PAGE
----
20
$\begingroup$

What are the typical non-aircraft duties for an airline pilot?

By non-aircraft, I'm asking about time spent in the office, in meetings, training (whether in a simulator, class or other non-aircraft environment), deadheading or being at the airport but not actually in the aircraft.

I understand there is paperwork and pre-flight planning done on the ground between flights while in the cockpit, so I'm not asking about this. I'm really trying to get an idea about what other work related activities you do which does not involve you being in the cockpit (except perhaps purely as a work-related passenger).

Another way of asking this question would be, "what work besides flying planes does an airline pilot normally do, or might reasonably be expected to do, as part of his or her job?"

$\endgroup$
  • 3
    $\begingroup$ Although the questions are different, but this answer explains several things which are needed in an answer for this question. $\endgroup$ – Farhan Mar 26 '15 at 14:13
8
$\begingroup$

There isn't much non-flying duty for airline pilots. The most important is recurrent training. Pilots are required to attend a refresher course at least annually. This school covers regulations, aircraft systems, and performance. The performance part involves computing weight and balance, airfield/weather restrictions, fuel required, etc (basically the same thing as a Cessna 172, but with much bigger numbers). Additionally, full flight simulators are used to teach and/or evaluate normal and non-normal (we don't get emergencies anymore) procedure. This training is usually concurrent with the groundschool. Pilots are required to maintain their approach charts and aircraft manuals; changes come frequently. A junior First Officer will spend an eternity (at least it seems like it) doing standby duty. This involves being available to take the place of any pilot who calls in sick or is otherwise unavailable. All pilots must pass a flight physical. The implication is that they must maintain themselves in at least minimal health.

I hope this at least partially answers your question.

$\endgroup$
  • $\begingroup$ Just to add to this - these requirements (refresher courses, flight simulation evaluations etc.) are exactly the same regardless of the experience and seniority. I have a friend who is a Captain with Southwest Airlines here in the U.S. for the last 11 years, and was a First-Officer for the first 6 years. So, a total of 17 years and counting with the same airline and he is still required to attend everything on a regular basis. $\endgroup$ – RaajTram Oct 22 '15 at 1:58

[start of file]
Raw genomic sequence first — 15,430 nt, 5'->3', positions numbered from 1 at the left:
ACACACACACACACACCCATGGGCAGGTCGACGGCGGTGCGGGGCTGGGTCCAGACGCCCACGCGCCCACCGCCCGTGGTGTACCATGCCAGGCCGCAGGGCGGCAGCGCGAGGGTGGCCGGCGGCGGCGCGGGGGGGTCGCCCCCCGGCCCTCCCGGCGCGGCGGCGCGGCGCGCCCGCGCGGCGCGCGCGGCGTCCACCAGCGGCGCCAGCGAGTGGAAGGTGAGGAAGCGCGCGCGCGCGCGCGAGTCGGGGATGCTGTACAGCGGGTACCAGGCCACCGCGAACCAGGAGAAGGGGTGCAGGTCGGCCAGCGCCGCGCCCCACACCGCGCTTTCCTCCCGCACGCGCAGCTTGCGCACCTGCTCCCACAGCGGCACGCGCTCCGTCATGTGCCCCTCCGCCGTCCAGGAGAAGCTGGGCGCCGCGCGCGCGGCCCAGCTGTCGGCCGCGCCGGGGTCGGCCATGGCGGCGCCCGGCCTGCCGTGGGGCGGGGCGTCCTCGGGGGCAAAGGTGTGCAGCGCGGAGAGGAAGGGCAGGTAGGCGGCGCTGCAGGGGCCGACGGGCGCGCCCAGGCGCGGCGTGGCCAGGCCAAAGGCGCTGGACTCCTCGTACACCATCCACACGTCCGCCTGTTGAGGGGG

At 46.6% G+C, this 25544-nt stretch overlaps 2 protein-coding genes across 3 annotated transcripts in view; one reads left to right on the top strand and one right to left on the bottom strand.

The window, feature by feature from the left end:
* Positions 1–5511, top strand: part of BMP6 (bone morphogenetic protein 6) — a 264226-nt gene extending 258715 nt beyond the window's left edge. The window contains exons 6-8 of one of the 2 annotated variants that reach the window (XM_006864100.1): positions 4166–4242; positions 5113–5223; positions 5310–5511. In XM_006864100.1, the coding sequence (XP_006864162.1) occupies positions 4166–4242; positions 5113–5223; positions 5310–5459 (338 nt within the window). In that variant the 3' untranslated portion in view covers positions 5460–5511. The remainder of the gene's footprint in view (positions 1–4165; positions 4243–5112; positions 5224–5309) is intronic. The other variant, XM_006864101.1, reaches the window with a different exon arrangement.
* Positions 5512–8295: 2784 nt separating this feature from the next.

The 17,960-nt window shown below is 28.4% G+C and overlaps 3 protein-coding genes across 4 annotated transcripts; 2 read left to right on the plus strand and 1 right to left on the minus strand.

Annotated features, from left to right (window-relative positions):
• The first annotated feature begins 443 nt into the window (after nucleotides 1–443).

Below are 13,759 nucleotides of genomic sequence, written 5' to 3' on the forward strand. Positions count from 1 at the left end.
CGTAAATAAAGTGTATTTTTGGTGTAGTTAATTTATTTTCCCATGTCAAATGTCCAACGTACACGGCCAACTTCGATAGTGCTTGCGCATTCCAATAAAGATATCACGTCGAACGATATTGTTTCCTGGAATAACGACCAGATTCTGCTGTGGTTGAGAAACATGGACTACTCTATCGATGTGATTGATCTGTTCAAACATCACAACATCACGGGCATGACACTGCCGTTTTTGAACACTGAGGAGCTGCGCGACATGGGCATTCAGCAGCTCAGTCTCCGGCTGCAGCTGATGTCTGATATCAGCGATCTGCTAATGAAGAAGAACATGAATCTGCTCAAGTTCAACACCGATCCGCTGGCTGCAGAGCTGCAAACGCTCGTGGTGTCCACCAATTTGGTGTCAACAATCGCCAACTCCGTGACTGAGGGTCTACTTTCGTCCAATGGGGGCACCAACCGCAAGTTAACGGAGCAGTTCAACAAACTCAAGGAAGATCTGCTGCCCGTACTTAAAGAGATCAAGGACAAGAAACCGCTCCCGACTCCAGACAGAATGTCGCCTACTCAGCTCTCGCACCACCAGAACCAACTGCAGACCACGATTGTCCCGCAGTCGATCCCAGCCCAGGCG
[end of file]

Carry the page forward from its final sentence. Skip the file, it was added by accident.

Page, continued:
• $\begingroup$ @RaajTram there is some difference, e.g. if the airline isn't on a 9-month recurrent schedule for everyone then first officers get the sim once a year while captains get the sim every 6 months. Captains are also subject to line checks annually. The classroom groundschool (indoc, CRM, systems, etc) are the same for everyone. $\endgroup$ – casey Oct 22 '15 at 2:10
  • $\begingroup$ I've been retired for 16 years, so I'm not at all up on what the current thinking is, but I'm really surprised by your statement that you don't get emergencies anymore. Does that mean you don't get such things as engine fires, engine out, emergency descents, loss of hydraulic pressure, etc. in simulator training now, or is it that these things are now considered simply non-normal as opposed to emergencies? $\endgroup$ – Terry Oct 22 '15 at 2:50
  • 2
    $\begingroup$ @Terry, I read that as "emergencies are now called 'non-normal', not emergencies", much like garbage men are now called "sanitation engineers". Of course, I might be wrong (but I hope not!). $\endgroup$ – FreeMan Oct 22 '15 at 3:20
  • $\begingroup$ They must also keep their manuals and navigation charts current, etc. $\endgroup$ – Lnafziger Oct 23 '15 at 13:20
8
$\begingroup$

I think it depends on what kind of airline you are working for. If you are a pilot in a low-cost airline, preceding answers are precise. But for example, my wife is a pilot at Lufthansa, and they have their own engineering, own maintenance, repair & overhaul divisions etc., so they have a lot of "staff pilots" who spend about 50% of their time in the offices.

Examples are:

  • management pilots like fleet captains (the formal boss of the pilots of a specific a/c type)
  • technical pilot (writing procedures, discussing with manufacturers etc.)
  • project pilots (pilots with more background like IT or an MBA who can bring both worlds together)

The CEO of Lufthansa, Carsten Spohr, is a pilot himself, but do not think that he has any time to fly anymore.

I think most of the pilots like to fly, but some of them want to spend some time in the office either to be at home or to advance their careers.

$\endgroup$
  • $\begingroup$ Great insight! Thanks for the answer and welcome! $\endgroup$ – FreeMan Oct 23 '15 at 13:10

Your Answer

By clicking “Post Your Answer”, you agree to our terms of service, privacy policy and cookie policy

Not the answer you're looking for? Browse other questions tagged or ask your own question.